absolute threshold


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Related to absolute threshold: Signal detection theory

ab·so·lute thresh·old

the lowest limit of any perception. Compare: differential threshold.
Synonym(s): stimulus threshold

absolute threshold

Etymology: L, absolutus, set loose; AS, therscold
1 the lowest point at which a stimulus can be perceived.
2 pertaining to millivolts of electrical charge determined by ion fluctuations or movement across plasma membranes that result in nerve or muscle stimulation.

Absolute Threshold

The lowest detectable intensity of a given signal—e.g., sound or light.

ab·so·lute thresh·old

(ab-sō-lūt threshōld)
Lowest limit of any perception.
References in periodicals archive ?
Electing to model adaptation with a 4[degrees]C absolute threshold shift for Milan would suggest that the least effect climate change will have on heat-related mortality is an additional 44 heat-related deaths (per 100,000) each year compared with the present day (Figure 2).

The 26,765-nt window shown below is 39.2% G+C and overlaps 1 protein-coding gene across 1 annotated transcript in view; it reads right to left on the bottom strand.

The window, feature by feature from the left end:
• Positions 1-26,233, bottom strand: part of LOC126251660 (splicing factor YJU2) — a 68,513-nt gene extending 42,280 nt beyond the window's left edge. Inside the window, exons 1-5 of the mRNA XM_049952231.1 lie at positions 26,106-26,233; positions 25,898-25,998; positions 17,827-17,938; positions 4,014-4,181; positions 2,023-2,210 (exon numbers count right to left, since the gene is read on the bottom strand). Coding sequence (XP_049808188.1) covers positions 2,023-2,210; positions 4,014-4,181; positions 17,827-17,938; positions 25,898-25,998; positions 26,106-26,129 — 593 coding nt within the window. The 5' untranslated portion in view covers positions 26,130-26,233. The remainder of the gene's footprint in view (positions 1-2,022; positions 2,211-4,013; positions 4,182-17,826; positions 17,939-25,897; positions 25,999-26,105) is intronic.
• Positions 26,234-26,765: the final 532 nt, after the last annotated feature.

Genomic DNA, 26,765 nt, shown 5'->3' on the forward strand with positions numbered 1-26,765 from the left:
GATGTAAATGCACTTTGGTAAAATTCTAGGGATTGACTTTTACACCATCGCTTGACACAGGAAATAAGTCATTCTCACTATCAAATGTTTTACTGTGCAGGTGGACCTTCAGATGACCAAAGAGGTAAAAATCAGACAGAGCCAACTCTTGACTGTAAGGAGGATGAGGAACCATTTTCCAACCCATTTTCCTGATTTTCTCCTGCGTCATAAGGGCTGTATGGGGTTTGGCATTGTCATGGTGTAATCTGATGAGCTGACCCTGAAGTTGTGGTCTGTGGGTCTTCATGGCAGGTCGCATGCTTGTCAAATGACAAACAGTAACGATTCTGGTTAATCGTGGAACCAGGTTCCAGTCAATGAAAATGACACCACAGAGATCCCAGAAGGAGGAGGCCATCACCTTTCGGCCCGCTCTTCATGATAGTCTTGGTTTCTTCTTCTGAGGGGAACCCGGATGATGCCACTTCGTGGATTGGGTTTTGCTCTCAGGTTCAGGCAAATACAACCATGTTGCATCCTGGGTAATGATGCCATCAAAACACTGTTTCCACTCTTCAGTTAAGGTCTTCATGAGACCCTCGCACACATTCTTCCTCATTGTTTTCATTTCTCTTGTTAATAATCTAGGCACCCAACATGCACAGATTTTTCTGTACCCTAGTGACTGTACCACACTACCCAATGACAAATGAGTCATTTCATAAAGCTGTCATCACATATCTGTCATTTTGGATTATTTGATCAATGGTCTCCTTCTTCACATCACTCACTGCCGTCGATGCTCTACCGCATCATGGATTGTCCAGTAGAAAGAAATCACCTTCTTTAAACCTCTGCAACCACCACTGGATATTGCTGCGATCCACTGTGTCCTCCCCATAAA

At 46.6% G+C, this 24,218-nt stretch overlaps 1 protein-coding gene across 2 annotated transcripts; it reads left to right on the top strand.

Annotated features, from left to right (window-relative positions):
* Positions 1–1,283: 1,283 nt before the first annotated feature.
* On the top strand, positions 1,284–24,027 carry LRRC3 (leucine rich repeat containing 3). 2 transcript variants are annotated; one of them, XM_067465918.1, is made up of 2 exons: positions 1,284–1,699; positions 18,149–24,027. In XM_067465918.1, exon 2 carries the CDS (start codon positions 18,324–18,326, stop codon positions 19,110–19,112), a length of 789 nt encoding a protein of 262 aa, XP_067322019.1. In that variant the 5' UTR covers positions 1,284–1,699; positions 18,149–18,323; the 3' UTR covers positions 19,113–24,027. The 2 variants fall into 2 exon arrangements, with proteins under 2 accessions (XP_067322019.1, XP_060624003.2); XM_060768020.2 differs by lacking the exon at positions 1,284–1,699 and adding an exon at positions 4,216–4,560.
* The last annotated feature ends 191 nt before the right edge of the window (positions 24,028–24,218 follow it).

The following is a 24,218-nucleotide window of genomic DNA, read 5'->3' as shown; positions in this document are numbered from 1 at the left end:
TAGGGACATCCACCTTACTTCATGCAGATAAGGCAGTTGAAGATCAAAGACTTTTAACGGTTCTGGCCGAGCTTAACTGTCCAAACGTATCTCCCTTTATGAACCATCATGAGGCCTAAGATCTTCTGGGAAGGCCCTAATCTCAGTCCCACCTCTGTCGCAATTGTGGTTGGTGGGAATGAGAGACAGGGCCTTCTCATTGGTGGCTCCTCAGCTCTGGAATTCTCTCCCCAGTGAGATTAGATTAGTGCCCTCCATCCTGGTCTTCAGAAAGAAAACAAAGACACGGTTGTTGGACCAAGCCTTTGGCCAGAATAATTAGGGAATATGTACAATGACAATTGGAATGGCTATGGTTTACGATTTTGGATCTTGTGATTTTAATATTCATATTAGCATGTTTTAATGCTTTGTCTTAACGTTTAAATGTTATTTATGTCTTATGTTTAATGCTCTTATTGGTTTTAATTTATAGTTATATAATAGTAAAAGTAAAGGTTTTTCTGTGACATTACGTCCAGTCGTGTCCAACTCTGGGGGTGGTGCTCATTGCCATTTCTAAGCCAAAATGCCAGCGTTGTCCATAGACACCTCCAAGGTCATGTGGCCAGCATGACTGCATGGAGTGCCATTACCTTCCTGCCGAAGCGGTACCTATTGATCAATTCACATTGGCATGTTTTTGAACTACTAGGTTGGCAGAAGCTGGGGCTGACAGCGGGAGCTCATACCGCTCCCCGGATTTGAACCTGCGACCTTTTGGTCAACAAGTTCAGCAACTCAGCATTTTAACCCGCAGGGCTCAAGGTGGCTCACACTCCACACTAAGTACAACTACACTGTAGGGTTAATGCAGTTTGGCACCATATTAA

Labels that present aggregated information in terms of a threshold may employ absolute thresholds of nutritional value or relative thresholds that compare a product to other products within a food group.
Indeed, considering the large size of the standard errors of threshold estimates from Bayesian staircases (Alcala-Quintana & Garcia-Perez, 2004), those data points are so minimally below the respective absolute threshold that they could be considered within the threshold bias.
However, in practice absolute thresholds usually cannot withstand the pressures of changing circumstances and are not as absolute as the term would appear to imply.
An adaptive procedure similar to the up-down method (Levitt, 1971) was used to track absolute thresholds of the horn sounds in each of the background noise conditions as well as in quiet.